Architecture That Uses Meshes and Nets for Escape, Play and Rest

Courtesy of Numen / For Use Courtesy of Numen / For Use

Architects use meshes and nets as a way to brighten up homes, hostels, and even office spaces. Functioning as a hammock, mesh establish a connection between floor levels. This playful feature often creates unexpected places for leisure, escape, and rest. Below, we've selected 17 projects that feature nets and meshes.

OB Kindergarten and Nursery / HIBINOSEKKEI + Youji no Shiro

© Studio Bauhaus, Ryuji Inoue © Studio Bauhaus, Ryuji Inoue

Jerry House / onion + Arisara Chaktranon & Siriyot Chaiamnuay

© Wison Tungthunya © Wison Tungthunya

The Green Studio / Fraher Architects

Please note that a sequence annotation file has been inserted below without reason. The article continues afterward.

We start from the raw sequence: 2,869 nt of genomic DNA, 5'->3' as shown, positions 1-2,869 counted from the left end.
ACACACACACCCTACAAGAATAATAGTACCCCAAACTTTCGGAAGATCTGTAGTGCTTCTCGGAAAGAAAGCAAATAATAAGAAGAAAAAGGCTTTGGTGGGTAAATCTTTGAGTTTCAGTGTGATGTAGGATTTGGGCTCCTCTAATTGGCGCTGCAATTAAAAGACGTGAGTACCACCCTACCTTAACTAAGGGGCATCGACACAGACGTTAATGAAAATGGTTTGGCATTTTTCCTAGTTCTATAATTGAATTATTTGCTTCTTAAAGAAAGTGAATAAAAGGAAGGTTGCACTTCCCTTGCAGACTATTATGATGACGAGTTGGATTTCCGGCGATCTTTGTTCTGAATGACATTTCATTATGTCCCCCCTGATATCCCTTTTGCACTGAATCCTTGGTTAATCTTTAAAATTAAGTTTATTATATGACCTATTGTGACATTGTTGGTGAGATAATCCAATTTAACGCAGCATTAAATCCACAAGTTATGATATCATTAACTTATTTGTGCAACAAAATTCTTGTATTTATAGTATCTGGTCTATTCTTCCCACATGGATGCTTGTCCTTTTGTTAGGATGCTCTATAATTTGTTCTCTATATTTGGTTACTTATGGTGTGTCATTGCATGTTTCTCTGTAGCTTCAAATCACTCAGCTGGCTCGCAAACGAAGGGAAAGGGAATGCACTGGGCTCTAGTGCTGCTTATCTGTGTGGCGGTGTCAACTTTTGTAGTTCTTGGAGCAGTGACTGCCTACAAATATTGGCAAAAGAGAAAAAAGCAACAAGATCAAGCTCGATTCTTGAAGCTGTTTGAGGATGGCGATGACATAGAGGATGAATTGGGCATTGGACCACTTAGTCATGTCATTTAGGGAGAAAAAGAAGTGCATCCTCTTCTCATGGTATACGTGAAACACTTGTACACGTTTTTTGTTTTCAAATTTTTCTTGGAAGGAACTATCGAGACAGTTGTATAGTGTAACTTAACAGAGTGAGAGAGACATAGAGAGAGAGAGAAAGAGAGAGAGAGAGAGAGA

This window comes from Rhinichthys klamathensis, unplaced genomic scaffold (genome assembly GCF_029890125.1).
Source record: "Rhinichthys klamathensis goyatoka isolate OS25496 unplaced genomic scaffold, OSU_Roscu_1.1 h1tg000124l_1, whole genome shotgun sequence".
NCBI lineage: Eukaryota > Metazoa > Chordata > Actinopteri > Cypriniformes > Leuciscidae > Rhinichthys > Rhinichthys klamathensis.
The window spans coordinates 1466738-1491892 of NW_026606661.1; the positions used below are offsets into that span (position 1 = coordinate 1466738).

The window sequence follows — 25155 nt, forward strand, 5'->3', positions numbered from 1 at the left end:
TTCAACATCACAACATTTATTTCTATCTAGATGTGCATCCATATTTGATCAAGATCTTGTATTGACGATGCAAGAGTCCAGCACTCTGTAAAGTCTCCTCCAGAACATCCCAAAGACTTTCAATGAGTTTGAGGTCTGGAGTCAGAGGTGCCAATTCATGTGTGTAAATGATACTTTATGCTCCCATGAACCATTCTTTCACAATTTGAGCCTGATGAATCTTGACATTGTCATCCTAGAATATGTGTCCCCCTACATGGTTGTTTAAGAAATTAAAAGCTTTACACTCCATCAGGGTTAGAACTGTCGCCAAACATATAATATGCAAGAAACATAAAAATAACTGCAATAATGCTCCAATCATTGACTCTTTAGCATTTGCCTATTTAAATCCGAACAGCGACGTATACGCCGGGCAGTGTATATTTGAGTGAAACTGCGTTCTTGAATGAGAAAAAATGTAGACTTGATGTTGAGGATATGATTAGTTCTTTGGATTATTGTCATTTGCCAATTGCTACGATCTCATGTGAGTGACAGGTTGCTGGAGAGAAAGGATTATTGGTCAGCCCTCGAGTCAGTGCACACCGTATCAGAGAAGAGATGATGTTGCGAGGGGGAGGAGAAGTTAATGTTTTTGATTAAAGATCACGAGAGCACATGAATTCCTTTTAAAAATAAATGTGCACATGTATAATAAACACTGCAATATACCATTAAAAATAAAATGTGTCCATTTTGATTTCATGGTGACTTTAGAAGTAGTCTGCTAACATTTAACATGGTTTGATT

© Jack Hobhouse © Jack Hobhouse

Sleep and Play / Ruetemple

Courtesy of Ruetemple Courtesy of Ruetemple

KLOEM Hostel / IF (Integrated Field)

© PanoramicStudio © PanoramicStudio

Devani Home / RNDSQR

© Jamie Anholt © Jamie Anholt

Saigon House / a21studio

© Quang Tran © Quang Tran

Townhouse B14 / XTH-berlin

© Anja Büchner © Anja Büchner

Public Art Installations from Numen / For Use Design Collective

Courtesy of Numen / For Use Courtesy of Numen / For Use

Tower House / Austin Maynard Architects

©  Peter Bennetts © Peter Bennetts

House in Sukumo / Container Design

©  Eiji Tomita © Eiji Tomita

Brazil Pavilion – Milan Expo 2015 / Studio Arthur Casas + Atelier Marko Brajovic

© Filippo Poli © Filippo Poli

Uniplaces Headquarters / Paralelo Zero

© Francisco Nogueira © Francisco Nogueira

Yamashina House / ALTS Design Office

© Fuji-Shokai / Masahiko Nishida © Fuji-Shokai / Masahiko Nishida

Woods of Net / Tezuka Architects

© Abel Erazo © Abel Erazo

Apartment in Poznan / Cuns Studio

© Hanna Długosz © Hanna Długosz

Baan Moom / Integrated Field

© Wison Tungthunya & IF © Wison Tungthunya & IF